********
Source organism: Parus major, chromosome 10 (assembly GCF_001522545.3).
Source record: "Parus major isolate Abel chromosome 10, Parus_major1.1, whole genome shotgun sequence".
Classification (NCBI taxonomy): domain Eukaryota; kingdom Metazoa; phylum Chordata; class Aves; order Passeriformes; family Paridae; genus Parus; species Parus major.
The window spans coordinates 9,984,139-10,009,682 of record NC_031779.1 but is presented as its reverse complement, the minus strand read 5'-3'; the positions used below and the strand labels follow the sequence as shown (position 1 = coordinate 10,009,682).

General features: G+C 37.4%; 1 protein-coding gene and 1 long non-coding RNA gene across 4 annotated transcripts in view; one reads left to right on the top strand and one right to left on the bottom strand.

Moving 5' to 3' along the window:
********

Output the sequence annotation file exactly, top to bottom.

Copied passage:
Source organism: Parus major, chromosome 10 (assembly GCF_001522545.3).
Source record: "Parus major isolate Abel chromosome 10, Parus_major1.1, whole genome shotgun sequence".
Classification (NCBI taxonomy): domain Eukaryota; kingdom Metazoa; phylum Chordata; class Aves; order Passeriformes; family Paridae; genus Parus; species Parus major.
The window spans coordinates 9,984,139-10,009,682 of record NC_031779.1 but is presented as its reverse complement, the minus strand read 5'-3'; the positions used below and the strand labels follow the sequence as shown (position 1 = coordinate 10,009,682).

General features: G+C 37.4%; 1 protein-coding gene and 1 long non-coding RNA gene across 4 annotated transcripts in view; one reads left to right on the top strand and one right to left on the bottom strand.

Moving 5' to 3' along the window: